There should be workers in hard hats with shovels and construction machinery, breaking ground and starting to build. Instead, there’s just finger-pointing, word-parsing and a site ready for, well, nothing.

And so, the $2.5 billion effort to revitalize the Village of Hempstead is again stuck in the political muck. The 32-acre plan includes apartments, shops, restaurants, a hotel, movie theater and parking. Now, it’s up to the Town of Hempstead Industrial Development Agency to get it going again.

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Wait just a moment, you might say, didn’t the town IDA already approve an agreement for the village revitalization?

Yes, in May, the IDA approved a payment in lieu of taxes, or PILOT, that would last for 10 years, with the option to renew it for another 10, assuming some conditions were met. Developers Don Monti and Scott Rechler, along with the IDA members who represent the village, interpreted it as an automatic renewal if they followed the rules, got the building built, and filled it to 95 percent occupancy.

But the written version of the deal isn’t so clear. It talks only of a 10-year PILOT, later mentioning a possible 10-year extension that would require new approvals and new terms. That, Rechler and Monti say, is not the same thing, and won’t be enough to get lenders to agree to finance the project. Under those terms, it might not move forward.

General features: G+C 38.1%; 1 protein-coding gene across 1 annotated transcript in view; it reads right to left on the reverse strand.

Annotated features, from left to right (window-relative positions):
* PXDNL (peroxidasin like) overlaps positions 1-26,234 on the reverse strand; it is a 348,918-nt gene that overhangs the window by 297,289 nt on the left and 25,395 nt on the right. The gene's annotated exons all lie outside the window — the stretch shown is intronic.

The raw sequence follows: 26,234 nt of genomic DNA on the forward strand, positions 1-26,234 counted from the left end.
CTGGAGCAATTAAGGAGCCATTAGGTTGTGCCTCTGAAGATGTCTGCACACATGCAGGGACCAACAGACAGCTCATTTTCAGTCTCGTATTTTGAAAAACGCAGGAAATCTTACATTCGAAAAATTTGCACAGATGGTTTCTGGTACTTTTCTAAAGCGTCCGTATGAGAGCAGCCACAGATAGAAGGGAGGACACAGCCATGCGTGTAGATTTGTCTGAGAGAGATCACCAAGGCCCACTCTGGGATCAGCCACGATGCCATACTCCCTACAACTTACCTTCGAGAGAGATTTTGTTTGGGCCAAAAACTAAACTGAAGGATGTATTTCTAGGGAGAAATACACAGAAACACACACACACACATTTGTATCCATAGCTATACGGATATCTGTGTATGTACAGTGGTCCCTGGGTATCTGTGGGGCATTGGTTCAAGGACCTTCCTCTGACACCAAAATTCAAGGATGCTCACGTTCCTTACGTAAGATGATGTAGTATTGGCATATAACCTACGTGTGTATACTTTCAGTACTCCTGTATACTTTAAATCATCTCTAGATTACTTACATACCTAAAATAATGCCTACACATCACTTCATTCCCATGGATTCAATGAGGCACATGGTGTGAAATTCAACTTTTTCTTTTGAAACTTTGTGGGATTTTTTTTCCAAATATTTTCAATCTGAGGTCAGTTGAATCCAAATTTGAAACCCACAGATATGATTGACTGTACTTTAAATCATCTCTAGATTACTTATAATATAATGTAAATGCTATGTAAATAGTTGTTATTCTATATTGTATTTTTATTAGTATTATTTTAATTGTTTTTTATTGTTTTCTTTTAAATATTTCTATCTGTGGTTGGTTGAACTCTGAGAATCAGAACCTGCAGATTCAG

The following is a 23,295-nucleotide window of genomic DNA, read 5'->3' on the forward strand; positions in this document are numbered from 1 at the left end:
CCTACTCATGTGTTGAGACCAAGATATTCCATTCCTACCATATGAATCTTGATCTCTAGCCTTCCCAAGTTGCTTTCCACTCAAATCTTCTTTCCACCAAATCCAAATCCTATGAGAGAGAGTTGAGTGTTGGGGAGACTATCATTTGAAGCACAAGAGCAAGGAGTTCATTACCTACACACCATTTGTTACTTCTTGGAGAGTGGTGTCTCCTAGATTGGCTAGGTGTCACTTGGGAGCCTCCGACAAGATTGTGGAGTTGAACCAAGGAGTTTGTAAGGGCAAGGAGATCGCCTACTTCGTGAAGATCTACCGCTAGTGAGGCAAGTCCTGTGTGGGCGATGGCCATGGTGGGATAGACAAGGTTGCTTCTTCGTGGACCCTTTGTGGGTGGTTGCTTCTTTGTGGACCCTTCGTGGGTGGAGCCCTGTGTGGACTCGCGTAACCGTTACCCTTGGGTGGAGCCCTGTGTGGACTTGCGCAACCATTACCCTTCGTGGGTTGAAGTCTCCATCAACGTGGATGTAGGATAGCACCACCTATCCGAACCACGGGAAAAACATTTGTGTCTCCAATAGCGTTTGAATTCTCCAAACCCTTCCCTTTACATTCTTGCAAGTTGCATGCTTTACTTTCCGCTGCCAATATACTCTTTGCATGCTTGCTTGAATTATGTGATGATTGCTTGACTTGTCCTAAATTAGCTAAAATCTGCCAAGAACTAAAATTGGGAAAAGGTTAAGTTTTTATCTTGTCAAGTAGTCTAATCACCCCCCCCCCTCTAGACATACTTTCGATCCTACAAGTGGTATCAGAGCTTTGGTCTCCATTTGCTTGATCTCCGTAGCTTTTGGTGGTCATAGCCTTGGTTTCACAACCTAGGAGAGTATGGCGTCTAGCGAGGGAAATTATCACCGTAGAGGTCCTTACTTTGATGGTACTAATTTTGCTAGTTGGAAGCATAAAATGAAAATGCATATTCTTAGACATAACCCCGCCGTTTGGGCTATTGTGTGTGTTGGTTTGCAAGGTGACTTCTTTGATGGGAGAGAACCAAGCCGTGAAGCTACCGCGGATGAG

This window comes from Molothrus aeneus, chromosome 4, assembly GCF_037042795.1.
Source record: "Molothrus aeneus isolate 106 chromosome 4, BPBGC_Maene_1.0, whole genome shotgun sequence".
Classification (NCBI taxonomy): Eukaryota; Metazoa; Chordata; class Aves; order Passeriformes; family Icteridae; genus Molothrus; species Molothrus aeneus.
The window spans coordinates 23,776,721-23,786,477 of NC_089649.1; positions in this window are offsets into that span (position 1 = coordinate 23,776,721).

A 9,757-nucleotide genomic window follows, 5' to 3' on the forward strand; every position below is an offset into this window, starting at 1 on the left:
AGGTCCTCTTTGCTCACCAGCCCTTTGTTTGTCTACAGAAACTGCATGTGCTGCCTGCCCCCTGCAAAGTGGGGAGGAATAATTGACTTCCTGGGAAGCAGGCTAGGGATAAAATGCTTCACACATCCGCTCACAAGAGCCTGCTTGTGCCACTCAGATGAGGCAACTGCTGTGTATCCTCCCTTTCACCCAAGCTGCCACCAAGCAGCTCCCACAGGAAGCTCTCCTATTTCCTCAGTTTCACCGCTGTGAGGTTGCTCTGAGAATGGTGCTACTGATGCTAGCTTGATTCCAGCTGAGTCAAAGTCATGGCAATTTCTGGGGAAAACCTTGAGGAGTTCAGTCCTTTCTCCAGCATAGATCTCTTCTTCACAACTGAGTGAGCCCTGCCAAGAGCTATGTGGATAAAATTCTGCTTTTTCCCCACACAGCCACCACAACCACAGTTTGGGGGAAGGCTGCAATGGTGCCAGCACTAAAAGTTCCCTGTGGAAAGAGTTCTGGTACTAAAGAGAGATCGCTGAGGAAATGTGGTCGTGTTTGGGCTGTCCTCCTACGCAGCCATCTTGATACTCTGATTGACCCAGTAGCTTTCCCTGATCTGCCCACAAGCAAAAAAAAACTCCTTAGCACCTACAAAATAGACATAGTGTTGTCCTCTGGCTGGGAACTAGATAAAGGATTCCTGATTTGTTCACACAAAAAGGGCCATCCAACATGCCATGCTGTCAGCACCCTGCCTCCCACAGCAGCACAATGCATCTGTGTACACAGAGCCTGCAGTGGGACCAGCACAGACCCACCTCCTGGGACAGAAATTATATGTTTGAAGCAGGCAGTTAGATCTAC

Here, politics is overtaking the needs of the village and its residents. Hempstead Village Mayor Wayne Hall has staked his political future on the revitalization, and there are those who’d like to see him fail.

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Town IDA representatives, village officials and the developers are too far down the road to abandon this journey. If they can’t negotiate the terms, the IDA should soon schedule a new vote on a clear and specific agreement. The village’s future is at stake. — The editorial board